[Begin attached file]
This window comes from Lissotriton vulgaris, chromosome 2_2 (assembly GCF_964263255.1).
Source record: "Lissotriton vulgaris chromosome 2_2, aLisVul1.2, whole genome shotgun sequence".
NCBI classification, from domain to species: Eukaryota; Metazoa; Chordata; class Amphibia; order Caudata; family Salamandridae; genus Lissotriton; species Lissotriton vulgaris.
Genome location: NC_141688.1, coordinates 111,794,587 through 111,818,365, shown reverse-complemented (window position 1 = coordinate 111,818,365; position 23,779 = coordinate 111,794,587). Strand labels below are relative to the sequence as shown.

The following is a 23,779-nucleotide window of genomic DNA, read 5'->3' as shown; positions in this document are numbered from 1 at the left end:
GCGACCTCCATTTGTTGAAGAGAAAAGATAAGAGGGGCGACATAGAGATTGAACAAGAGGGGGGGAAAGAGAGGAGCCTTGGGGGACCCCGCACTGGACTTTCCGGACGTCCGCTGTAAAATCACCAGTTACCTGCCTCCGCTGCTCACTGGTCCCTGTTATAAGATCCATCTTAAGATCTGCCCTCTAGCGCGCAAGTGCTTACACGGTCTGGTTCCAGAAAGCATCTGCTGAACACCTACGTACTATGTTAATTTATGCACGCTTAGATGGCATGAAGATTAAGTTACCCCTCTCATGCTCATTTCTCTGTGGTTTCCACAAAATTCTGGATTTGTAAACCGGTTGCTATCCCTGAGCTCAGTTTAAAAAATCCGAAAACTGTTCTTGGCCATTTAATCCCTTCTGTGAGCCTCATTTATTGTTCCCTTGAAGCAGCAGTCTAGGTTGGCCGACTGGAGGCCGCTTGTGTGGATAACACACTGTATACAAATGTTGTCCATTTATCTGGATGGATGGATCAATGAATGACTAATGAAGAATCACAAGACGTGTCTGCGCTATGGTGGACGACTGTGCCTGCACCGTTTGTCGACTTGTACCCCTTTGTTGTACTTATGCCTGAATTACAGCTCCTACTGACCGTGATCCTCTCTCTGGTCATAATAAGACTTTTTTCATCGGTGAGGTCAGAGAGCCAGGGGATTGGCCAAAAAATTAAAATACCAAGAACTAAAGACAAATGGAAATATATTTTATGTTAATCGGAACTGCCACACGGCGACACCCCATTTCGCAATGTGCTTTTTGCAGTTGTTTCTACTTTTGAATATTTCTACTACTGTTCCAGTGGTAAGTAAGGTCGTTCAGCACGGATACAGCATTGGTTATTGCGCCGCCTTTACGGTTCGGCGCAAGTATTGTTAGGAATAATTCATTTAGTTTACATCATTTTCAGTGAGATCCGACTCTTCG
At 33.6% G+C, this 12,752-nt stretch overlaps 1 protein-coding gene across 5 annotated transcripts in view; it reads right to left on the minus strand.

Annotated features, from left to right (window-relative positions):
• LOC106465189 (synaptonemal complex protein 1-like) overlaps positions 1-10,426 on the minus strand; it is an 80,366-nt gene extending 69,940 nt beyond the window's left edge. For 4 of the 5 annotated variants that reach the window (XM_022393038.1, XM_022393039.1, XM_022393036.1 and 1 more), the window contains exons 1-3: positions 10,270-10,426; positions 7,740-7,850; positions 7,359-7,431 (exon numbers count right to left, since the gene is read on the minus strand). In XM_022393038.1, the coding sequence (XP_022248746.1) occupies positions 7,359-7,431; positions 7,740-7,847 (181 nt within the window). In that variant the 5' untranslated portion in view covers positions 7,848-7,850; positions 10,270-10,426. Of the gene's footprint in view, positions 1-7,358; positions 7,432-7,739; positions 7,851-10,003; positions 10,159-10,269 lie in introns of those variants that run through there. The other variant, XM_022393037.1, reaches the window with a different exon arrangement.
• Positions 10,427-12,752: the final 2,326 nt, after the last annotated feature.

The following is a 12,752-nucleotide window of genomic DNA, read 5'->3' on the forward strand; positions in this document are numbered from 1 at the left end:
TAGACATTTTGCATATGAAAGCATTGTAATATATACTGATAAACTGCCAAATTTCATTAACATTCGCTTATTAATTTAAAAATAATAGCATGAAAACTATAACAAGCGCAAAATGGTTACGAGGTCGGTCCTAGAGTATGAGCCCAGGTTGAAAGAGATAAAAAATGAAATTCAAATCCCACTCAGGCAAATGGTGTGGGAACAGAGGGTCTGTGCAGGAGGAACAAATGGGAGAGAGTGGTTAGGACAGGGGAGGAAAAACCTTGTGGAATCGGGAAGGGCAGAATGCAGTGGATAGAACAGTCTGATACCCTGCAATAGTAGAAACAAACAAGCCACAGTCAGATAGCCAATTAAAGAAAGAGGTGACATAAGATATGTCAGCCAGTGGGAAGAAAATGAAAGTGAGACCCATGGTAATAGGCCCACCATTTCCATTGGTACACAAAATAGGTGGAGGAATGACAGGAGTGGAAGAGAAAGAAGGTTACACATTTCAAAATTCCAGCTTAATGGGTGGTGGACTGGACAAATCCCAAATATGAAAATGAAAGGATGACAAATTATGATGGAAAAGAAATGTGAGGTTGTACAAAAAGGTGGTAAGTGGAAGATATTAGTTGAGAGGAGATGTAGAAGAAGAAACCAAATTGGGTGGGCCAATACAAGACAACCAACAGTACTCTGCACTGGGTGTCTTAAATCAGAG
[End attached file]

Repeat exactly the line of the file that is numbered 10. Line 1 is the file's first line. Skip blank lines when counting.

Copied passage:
• Positions 10,427-12,752: the final 2,326 nt, after the last annotated feature.